Just an aside, but after writing the last post, something else occurred to me about Sci-Fi. This time it’s more about films than books. I was re-running scenes from films and TV shows in my mind – Star Trek, Star Wars, that sort of thing – when it suddenly struck me that not once had i ever seen anyone die from contact with (Outer) Space. I’ve seen countless spaceships blown up. I’ve seen people die from plagues, seen them zapped by lasers and even watched them fall victim to mind control, but Space itself has seemed to pose no danger at all to the people of the future.  The heroes (and villains) of Sci-Fi movies zoom through Space as though it were just a giant black backdrop. Yet stop to think for a moment how cold, how vast, how airless, how exposed to radiation Space is – what a barrier it poses to all our dreams of exploring the universe. We couldn’t survive direct contact with it even for a moment.

Reality Minus

Had an interesting conversation with my brother recently about Sci-Fi. I’d been complaining about the new Stuart MacBride book, which is set in a futuristic Glasgow. MacBride is known to me as the author of a series of gruesome but funny (and oddly rather wholesome) serial killer novels set in Aberdeen and i’d snapped this book up assuming it was more of the same. Fool! Did i not see the initial “B” inserted into his name? “Stuart B. MacBride”, evidently his Sci-Fi alter ego.

Well no, i didn’t and i can’t help thinking that it wasn’t much of a difference to notice. In other words, i feel resentful. Sci-Fi is one genre that leaves me cold.  But why is this? Well, this is what i ended up discussing with my brother. We were both big fans of it as kids so why aren’t we now? My brother said it’s because although Sci-Fi suggests that it’s “reality plus”, an advance on the reality we know today, it’s really “reality minus”.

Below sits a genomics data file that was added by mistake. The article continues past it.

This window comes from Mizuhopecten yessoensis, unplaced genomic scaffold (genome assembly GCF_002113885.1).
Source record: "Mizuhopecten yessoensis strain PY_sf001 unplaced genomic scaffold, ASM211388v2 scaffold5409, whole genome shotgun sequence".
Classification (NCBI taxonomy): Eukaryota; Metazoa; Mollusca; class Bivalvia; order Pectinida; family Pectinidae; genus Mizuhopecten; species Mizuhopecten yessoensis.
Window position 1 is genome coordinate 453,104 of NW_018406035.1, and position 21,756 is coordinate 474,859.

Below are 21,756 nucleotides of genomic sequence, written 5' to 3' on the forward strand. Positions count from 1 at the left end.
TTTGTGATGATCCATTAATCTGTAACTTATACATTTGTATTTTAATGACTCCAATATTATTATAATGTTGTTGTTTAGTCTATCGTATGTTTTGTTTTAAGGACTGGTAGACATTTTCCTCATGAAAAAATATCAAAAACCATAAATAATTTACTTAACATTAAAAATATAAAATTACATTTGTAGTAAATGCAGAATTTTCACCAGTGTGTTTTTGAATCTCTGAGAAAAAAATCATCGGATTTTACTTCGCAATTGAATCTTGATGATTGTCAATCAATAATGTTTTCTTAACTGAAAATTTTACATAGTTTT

As soon as he said this i realised he’d hit the nail on the head. On the face of it Sci-Fi presents us with things above and beyond what we already know: futuristic technology (spaceships!), other worlds, other species. It allows writers to depict people in roles not yet open to them. It allows them to describe societies where norms differ wildly from ours. Sci-Fi can be used to explore ideas of social progress and equally it can be used to explore fears of social disintegration.

Yet, yet… something is always missing. In part this stems from the fact that the stories take place in worlds that the reader has never experienced*. Things need to be explained and described in a way that is unnecessary in a book set in the world where we actually live. And even after all that extra information, which is often laborious to read, we still never quite have the same vivid sense of reality**. MacBride’s Sci-Fi book, “Halfhead”, features lobotomised criminals and a killer missing half her face, yet it’s curiously unfrightening and uninvolving. Of course it’s not just the reader who lacks experience of the future; the author’s in the same boat. So the characters are never quite convincing, never quite complete people. Think about it: how many Sci-Fi characters can you imagine on the toilet?

We’re less bothered by these things when we’re kids because our experience of the world is shallower and our ability to imagine on the basis of minimal material much greater. We understand so little about other people – their motivations and inner worlds – that we don’t notice the lack of depth. And spaceships are cool. Really cool.

(Actually, Stuart “B” MacBride’s book is affected by another problem, one which is specific to it being futuristic crime fiction, and that’s that the less we identify/connect with the victims of crime, the less power the story of the crime has for us. )

* Even by proxy: television, the internet, etc.
** Historical fiction has a similar problem, but to a lesser extent because our current world has its roots in earlier ones.  And at least there are records, evidence, artefacts, memories.